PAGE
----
Solar Cosmic Rays


Solar Cosmic Rays
  • Author : Leonty Miroshnichenko
  • Publisher : Springer Science & Business Media
  • Release : 2001-05-31
  • ISBN : 0792369289
  • Language : En, Es, Fr & De
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It turned out to be really a rare and happy occasion that we know exact1y when and how a new branch of space physics was born, namely, a physics of solar cosmic rays. It happened on February 28 and March 7, 1942 when the fIrst "cosmic ray bursts" were recorded on the Earth, and the Sun was unambiguously identifIed for the fIrst time as the source of high-velocity 10 particles with energies up to > 10 eV. Just due to such a high energy these relativistic particles have been called "solar cosmic rays" (SCR), in distinction from the "true" cosmic rays of galactic origin. Between 1942 and the beginning ofthe space era in 1957 only extremely high energy solar particle events could be occasionally recorded by cosmic ray ground-Ievel detectors and balloon borne sensors. Since then the detection techniques varied considerably and the study of SCR turned into essential part of solar and solar-terrestrial physics.

Scientific and Technical Aerospace Reports


Scientific and Technical Aerospace Reports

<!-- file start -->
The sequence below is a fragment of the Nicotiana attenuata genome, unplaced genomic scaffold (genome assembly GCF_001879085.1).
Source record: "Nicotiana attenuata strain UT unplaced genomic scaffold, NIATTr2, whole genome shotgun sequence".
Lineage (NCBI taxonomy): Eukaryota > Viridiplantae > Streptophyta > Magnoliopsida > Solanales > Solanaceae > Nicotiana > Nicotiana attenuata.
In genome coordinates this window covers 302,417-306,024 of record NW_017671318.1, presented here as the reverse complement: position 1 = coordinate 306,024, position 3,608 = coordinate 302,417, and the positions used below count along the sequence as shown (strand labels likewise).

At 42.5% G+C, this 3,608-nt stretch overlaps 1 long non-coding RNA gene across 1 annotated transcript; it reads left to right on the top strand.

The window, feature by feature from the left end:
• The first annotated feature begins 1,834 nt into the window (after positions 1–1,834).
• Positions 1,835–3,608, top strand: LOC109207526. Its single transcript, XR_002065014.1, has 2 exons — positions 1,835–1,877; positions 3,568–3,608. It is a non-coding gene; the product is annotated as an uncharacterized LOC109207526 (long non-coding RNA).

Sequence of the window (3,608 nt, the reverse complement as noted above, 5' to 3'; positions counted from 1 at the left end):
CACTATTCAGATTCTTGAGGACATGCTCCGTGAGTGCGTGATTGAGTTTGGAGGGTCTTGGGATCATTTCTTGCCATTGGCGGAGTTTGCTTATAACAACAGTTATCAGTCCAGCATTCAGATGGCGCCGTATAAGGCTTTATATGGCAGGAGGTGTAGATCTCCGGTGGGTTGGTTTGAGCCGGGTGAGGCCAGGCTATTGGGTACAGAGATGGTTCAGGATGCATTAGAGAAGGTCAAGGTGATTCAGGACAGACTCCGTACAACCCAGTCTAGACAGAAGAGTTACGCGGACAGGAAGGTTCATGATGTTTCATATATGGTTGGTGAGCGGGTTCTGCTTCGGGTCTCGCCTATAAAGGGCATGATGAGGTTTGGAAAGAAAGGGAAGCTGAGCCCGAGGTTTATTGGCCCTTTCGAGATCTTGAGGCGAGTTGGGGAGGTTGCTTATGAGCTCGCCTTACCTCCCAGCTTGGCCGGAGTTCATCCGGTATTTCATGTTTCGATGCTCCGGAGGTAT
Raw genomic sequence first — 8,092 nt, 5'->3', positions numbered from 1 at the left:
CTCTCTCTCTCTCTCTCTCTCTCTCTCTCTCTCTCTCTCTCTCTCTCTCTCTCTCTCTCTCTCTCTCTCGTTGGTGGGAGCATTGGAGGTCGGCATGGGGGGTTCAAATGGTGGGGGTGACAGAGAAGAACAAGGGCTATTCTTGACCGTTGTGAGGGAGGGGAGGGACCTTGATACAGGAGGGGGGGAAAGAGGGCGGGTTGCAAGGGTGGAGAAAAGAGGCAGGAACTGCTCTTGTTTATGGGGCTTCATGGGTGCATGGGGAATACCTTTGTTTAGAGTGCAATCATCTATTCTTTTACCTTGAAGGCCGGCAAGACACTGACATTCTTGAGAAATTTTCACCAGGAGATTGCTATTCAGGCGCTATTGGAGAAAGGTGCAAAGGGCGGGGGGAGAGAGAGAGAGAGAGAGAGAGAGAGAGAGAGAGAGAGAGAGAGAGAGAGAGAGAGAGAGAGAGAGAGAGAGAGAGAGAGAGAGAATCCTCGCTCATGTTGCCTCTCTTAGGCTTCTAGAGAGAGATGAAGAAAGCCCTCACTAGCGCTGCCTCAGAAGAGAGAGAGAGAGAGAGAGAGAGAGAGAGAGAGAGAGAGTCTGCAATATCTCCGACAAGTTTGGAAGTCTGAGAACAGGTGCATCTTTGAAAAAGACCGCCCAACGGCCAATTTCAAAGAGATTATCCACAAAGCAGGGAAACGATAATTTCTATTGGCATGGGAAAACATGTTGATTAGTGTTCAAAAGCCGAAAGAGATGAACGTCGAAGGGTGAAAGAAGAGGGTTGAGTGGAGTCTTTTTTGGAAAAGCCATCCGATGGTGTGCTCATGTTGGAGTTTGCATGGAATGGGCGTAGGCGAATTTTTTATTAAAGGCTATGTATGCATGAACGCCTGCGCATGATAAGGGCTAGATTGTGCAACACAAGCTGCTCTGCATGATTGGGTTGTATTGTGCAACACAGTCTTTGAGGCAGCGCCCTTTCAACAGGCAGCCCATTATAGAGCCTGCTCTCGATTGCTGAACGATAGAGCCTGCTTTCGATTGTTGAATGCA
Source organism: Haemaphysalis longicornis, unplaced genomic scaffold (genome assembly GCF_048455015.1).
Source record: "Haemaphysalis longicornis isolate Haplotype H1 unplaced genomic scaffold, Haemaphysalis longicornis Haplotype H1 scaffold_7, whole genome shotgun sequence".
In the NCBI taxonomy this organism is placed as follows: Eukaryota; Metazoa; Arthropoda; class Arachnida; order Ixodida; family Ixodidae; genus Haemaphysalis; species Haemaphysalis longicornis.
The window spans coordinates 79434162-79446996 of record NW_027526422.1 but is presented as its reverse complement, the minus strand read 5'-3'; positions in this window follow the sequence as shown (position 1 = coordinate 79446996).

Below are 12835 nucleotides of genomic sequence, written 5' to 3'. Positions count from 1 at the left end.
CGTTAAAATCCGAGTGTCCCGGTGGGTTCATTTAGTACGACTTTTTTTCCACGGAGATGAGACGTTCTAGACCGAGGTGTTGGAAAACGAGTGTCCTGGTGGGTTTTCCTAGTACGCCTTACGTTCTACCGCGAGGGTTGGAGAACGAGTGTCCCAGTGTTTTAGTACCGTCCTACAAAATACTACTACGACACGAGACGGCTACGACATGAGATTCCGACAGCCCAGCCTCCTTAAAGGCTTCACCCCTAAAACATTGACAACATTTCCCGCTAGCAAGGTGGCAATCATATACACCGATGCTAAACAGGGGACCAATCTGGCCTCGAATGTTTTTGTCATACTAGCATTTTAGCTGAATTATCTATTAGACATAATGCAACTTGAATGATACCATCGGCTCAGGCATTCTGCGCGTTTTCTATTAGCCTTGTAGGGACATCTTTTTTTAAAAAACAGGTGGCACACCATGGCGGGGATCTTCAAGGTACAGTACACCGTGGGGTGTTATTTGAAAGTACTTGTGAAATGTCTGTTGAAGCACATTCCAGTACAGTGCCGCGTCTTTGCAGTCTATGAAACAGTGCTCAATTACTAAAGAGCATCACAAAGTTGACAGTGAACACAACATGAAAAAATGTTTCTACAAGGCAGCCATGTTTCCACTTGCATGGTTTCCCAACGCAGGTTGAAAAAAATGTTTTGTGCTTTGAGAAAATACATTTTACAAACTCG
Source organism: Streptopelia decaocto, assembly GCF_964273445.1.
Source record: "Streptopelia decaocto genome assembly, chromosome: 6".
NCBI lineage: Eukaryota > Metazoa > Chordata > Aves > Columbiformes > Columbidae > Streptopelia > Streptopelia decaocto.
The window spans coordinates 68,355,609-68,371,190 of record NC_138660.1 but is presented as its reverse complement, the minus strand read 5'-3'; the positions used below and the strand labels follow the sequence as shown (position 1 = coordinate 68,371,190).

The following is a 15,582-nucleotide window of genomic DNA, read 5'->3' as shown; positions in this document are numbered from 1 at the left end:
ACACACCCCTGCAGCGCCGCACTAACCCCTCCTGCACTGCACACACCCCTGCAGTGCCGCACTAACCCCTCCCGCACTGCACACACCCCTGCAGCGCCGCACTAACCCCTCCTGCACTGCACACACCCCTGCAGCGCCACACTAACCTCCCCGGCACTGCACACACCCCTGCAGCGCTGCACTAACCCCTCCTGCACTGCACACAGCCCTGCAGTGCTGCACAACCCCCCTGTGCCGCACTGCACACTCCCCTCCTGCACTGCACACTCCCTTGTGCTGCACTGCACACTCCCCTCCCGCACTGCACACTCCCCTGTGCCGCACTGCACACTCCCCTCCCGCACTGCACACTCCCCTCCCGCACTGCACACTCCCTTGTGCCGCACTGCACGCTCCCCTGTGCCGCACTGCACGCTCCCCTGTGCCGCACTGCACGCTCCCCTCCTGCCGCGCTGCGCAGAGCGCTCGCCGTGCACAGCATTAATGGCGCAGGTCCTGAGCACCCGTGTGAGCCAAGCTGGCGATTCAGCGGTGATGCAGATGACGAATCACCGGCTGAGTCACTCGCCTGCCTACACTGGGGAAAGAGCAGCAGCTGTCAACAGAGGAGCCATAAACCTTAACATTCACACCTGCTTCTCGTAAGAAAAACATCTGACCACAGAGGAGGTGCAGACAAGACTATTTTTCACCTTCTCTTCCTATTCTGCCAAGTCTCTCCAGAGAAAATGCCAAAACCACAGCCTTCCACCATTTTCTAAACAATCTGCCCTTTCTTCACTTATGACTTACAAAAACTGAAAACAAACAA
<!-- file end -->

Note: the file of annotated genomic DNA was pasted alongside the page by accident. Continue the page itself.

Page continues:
• Author :
  • Publisher :
  • Release : 1985
  • ISBN : MINN:30000011060997
  • Language : En, Es, Fr & De
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Cosmic Rays in the Earth s Atmosphere and Underground


Cosmic Rays in the Earth   s Atmosphere and Underground
  • Author : Lev Dorman
  • Publisher : Springer Science & Business Media
  • Release : 2013-03-19
  • ISBN : 9781402021138
  • Language : En, Es, Fr & De
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The present monograph as well as the next one (Dorman, M2005) is a result of more than 50 years working in cosmic ray (CR) research. After graduation in December 1950 Moscow Lomonosov State University (Nuclear and Elementary Particle Physics Division, the Team of Theoretical Physics), my supervisor Professor D. I. Blokhintsev planned for me, as a winner of a Red Diploma, to continue my education as an aspirant (a graduate student) to prepare for Ph. D. in his very secret Object in the framework of what was in those time called the Atomic Problem. To my regret the KGB withheld permission, and I, together with other Jewish students who had graduated Nuclear Divisions of Moscow and Leningrad Universities and Institutes, were faced with a real prospect of being without any work. It was our good fortune that at that time there was being brought into being the new Cosmic Ray Project (what at that time was also very secret, but not as secret as the Atomic Problem), and after some time we were directed to work on this Project. It was organized and headed by Prof. S. N. Vernov (President of All-Union Section of Cosmic Rays) and Prof. N. V. Pushkov (Director of IZMIRAN); Prof. E. L. Feinberg headed the theoretical part of the Project.